The ShelterBox solution in disaster response is as simple as it is effective. We deliver the essentials a family needs to survive in the immediate aftermath of a disaster. Each large, green plastic ShelterBox is tailored to a disaster but typically contains a disaster relief tent made in breathable polyester with fire resistance, for an extended family. We believe it is the best disaster relief tent in the world. It is designed to withstand extreme temperatures, intense UV light, high winds and heavy rainfall. Our tents become more than simple shelters, they become homes. It also contains polyester blankets and insulating groundsheets, water storage and “life Straw® filtration system, cooking utensils, a stove, a basic tool kit, a children’s activity pack and other vital items. Where malaria is prevalent, 100% knitted polyester mosquito nets impregnated with insecticide are supplied.
Has it been the same since the beginning or has it changed ?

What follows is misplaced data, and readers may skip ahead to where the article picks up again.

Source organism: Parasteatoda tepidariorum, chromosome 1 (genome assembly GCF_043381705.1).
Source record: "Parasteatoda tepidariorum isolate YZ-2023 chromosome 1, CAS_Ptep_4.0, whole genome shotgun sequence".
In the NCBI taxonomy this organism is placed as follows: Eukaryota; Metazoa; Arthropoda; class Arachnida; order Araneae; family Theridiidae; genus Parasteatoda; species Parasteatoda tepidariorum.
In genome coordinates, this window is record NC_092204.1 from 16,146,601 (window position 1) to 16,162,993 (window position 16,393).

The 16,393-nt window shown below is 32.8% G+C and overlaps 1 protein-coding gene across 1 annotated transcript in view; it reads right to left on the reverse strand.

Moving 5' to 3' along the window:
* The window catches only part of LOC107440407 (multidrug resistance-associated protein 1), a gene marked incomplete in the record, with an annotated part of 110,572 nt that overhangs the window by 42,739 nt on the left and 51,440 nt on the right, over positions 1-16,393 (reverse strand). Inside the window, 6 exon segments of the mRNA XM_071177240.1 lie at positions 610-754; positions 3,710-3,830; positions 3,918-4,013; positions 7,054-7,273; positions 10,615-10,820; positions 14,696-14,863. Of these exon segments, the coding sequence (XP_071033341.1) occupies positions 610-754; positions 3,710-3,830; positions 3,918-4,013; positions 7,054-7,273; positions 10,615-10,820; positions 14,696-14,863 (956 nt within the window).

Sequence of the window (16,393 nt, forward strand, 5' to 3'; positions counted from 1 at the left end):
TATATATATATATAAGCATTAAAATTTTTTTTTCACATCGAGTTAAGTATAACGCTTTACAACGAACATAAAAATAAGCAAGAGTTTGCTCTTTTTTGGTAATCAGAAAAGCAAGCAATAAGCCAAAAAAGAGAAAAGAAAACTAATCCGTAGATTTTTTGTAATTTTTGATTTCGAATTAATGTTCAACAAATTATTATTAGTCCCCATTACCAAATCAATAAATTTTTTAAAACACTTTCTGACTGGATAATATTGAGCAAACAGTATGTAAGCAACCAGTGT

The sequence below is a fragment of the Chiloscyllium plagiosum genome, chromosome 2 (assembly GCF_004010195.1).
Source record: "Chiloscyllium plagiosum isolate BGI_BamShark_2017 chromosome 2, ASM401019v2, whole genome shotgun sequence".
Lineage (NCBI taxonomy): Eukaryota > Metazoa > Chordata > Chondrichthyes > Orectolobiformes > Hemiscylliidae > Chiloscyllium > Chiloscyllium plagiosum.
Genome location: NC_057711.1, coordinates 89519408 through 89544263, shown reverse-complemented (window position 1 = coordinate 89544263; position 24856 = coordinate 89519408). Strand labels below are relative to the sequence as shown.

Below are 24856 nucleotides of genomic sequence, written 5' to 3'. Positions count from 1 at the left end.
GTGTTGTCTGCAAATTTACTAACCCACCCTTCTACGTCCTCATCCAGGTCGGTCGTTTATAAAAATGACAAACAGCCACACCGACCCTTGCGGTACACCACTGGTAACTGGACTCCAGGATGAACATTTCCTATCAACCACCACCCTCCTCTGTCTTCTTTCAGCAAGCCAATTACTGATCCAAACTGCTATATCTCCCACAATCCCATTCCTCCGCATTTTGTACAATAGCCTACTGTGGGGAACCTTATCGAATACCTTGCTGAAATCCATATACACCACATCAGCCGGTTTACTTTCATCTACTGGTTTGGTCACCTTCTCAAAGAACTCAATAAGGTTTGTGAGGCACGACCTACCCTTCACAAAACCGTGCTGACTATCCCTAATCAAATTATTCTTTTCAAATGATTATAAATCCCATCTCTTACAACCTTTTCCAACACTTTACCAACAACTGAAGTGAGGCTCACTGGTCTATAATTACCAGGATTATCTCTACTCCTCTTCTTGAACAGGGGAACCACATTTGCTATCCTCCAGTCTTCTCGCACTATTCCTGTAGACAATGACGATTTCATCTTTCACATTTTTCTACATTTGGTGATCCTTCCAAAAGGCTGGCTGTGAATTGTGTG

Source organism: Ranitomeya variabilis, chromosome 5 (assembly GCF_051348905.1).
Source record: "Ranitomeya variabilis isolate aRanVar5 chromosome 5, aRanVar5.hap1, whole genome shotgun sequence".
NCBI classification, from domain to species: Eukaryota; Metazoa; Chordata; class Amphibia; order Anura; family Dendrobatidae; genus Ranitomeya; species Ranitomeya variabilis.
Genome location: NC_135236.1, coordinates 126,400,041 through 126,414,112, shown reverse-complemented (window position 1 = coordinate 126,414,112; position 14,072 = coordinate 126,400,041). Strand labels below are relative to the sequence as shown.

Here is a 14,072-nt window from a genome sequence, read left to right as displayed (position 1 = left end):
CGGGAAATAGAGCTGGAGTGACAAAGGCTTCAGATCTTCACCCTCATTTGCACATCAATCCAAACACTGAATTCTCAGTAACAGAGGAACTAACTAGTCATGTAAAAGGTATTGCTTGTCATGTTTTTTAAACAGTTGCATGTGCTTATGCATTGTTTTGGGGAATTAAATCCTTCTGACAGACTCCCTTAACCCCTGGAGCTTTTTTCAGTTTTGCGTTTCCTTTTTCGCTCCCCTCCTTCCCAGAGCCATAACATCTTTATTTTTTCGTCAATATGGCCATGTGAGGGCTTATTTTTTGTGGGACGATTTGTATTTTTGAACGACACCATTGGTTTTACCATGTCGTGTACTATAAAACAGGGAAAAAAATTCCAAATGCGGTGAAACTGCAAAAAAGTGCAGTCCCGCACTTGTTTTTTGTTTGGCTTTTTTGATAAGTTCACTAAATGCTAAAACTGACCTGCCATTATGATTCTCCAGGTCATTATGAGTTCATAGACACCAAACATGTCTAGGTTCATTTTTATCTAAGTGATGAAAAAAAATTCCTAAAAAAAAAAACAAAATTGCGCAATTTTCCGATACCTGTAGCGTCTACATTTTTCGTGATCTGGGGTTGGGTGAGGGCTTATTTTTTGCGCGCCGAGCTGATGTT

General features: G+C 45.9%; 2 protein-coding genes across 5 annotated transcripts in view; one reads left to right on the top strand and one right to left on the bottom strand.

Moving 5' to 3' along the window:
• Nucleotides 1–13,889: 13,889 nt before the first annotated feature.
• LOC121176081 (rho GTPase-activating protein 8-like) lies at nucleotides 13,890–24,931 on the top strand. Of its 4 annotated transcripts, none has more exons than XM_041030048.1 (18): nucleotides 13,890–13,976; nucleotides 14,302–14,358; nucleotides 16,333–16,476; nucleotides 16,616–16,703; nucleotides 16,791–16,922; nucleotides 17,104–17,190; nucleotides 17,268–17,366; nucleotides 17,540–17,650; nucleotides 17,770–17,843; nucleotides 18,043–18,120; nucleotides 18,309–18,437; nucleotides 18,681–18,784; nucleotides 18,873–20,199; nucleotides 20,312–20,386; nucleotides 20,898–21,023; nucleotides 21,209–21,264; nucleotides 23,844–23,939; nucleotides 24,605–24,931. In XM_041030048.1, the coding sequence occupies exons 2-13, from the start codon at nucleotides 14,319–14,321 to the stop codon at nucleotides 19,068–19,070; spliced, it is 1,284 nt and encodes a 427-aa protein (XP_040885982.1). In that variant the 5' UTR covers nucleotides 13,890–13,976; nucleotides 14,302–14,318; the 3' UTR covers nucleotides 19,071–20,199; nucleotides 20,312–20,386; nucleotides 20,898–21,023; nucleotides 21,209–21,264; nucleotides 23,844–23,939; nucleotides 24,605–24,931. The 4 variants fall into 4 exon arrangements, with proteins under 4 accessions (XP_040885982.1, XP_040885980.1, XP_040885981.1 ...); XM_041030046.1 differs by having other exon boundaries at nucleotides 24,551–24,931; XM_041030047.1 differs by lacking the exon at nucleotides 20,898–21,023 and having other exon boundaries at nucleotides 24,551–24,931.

Every organisation develops as it grows and ShelterBox is no different. We have much more capacity to respond to more disasters than we did at the beginning. And all of the items in the box have undergone a process of evolution to make sure we are providing high quality relief aid, which is durable and easy to use. For example, language can sometimes be a barrier so having colour coordinated loops in the tent makes it easy for most people to put up the tent innards without too much verbal instruction.
The shelterBox is in plastic – Why did you choose this material ?
The box, the ShelterBox tent and equipment fits into, is made of green coloured Polypropylene. It is durable and waterproof, which means the equipment stays secure and intact during transit. Once the contents have been given to a family and they are inside the tent, the box is often used to store water, food items or has been used as a cot for a baby.
On what criteria do you decide to respond to the scene of disaster ?